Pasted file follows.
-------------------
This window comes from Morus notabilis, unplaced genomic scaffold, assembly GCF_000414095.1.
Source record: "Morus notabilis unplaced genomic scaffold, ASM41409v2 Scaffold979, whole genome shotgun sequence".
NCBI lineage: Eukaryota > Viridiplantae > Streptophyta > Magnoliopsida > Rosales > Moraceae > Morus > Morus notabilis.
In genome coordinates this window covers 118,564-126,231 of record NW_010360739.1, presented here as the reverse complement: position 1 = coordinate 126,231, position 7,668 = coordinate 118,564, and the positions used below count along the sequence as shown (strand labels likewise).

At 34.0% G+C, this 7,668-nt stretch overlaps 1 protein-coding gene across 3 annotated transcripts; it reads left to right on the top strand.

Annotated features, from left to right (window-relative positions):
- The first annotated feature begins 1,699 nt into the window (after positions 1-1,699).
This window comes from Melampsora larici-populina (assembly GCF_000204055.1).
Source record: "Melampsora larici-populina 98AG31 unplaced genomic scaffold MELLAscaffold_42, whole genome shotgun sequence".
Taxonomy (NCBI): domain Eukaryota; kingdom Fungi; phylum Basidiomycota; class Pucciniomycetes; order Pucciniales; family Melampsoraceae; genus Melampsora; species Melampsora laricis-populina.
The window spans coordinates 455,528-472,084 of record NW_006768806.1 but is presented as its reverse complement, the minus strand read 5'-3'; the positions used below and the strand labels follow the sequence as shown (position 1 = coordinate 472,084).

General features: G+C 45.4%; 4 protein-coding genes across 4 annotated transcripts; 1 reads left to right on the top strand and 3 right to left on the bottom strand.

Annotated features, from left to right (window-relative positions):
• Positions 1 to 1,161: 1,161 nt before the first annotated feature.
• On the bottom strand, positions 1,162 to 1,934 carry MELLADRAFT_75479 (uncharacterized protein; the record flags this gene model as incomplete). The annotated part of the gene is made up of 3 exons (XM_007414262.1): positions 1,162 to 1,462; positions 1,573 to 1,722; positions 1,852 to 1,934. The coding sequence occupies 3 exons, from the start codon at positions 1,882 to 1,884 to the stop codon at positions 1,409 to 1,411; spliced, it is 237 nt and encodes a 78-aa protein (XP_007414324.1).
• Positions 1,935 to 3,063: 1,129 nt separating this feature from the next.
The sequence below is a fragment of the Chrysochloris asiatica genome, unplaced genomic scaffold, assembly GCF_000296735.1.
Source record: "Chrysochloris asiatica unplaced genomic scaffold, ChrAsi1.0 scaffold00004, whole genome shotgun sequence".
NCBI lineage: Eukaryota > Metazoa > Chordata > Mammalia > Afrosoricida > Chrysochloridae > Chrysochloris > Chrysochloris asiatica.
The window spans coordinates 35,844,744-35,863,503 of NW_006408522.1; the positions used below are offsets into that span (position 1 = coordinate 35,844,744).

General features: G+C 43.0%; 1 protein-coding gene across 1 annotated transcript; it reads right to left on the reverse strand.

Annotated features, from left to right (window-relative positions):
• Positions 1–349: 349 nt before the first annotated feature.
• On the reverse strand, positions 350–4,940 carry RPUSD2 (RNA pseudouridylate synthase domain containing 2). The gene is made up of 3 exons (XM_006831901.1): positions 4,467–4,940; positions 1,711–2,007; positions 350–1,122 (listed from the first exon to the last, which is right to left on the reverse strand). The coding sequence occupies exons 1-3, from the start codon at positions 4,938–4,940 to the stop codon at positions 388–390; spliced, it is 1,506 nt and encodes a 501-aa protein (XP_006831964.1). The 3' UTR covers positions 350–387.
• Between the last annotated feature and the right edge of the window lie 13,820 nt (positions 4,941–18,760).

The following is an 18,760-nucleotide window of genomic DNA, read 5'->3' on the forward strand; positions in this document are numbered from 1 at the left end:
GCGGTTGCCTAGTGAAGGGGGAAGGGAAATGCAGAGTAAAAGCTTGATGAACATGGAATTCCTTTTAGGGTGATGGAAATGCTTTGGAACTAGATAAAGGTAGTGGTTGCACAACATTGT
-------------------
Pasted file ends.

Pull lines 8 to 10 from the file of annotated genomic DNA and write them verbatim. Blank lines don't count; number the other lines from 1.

This window comes from Melampsora larici-populina (assembly GCF_000204055.1).
Source record: "Melampsora larici-populina 98AG31 unplaced genomic scaffold MELLAscaffold_42, whole genome shotgun sequence".
Taxonomy (NCBI): domain Eukaryota; kingdom Fungi; phylum Basidiomycota; class Pucciniomycetes; order Pucciniales; family Melampsoraceae; genus Melampsora; species Melampsora laricis-populina.